I have spoken many times about the Irish media’s tendency to be disconnected from the social change that happens from the ground up. I’m sure this point of view annoys many of my colleagues, especially considering journalists are meant to be the ones “in the know”. My personal (unpopular) analysis is that while journalists as individuals are made up of all political persuasions and points of view, there is an odd conservatism of thought that permeates the industry.
The marriage equality campaign saw a largely heterosexual media comment and patronise an LGBT+ campaign
Reporters still report on elections, for example, as a race, rather than digging into the issues. The beginnings of this referendum campaign were reported upon in a similar way, revolving around the irrelevant positions of the likes of Simon Coveney, or discussing free votes in political parties (something the public, in general, simply doesn't care about). In fact it took an age for the media to actually dig into the issue, and in many ways, that still hasn't happened.
Meanwhile, the grassroots from which the Repeal campaign emerged, is just getting on with things. Journalists like to think they speak truth to power when it comes to the “establishment” – whatever that means – but frequently I find many are just as cautious, as conservative, as dismissive of progressive ideas as our politicians are.
Of course, the maleness of this commentary cannot be ignored. The marriage equality campaign saw a largely heterosexual media comment and patronise an LGBT+ campaign. Now we are seeing a largely male political journalistic class comment on a female-driven campaign. Perhaps if there was greater diversity in the Irish media, we would be getting different analyses.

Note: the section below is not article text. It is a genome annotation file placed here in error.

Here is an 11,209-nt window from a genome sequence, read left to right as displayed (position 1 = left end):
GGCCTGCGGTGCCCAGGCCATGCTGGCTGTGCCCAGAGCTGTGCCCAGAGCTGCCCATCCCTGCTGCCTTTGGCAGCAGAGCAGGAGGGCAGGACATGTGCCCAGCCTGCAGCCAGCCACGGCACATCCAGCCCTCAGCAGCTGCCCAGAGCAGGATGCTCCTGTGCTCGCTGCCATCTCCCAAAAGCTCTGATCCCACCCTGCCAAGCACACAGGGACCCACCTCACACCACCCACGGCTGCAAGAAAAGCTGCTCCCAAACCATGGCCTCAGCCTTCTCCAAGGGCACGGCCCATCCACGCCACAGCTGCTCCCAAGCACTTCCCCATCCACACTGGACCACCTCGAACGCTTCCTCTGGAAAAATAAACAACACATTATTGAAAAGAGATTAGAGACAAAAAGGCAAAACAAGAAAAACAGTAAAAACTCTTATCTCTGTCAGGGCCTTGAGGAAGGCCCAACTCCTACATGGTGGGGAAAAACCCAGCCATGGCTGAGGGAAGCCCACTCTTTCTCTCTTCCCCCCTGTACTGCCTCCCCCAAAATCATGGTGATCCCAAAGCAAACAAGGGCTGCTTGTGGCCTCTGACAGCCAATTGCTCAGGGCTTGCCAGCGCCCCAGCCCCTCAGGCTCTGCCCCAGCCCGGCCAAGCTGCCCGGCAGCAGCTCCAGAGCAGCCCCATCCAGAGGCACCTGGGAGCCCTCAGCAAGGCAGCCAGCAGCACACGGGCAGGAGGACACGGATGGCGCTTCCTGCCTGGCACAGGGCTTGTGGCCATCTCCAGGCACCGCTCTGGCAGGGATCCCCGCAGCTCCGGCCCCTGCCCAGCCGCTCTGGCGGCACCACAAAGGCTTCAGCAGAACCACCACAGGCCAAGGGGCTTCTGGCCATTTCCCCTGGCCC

With regards to an odd ongoing commentary that the Repeal side doesn’t have its act together, this is another fiction. It is almost as if the media is choosing to disregard what is non-traditional campaigning, which includes the remarkable crowdfunding that occurred this week, the multiple pro-choice organisations that have sprung up over the last few years, the massive protest movement, the swathes of people trained in canvassing during the 2015 referendum who are now prepped, and the perspective of younger people who are much less invested in the status quo than their parents were. Tellingly, these realities are what international media is drawn to analyse. Sometimes an outsider perspective can see more clearly.
Here’s a story about what’s happening on the ground. The first time I canvassed for marriage equality was March 26th 2015. The total number of canvassers out that morning to flyer Dalkey Dart station was two: myself, and a local councillor. In contrast, the first time I went canvassing this year March 21st, a week earlier than I had in 2015, in the Dublin Central constituency, there were over 20 canvassers in the group. This is not an anomaly.
Just like last time, something remarkable is happening on the ground, and indeed online - which is a real space, and not a forum to be disregarded. Whether the Irish media misses all this again is almost an existential question for itself.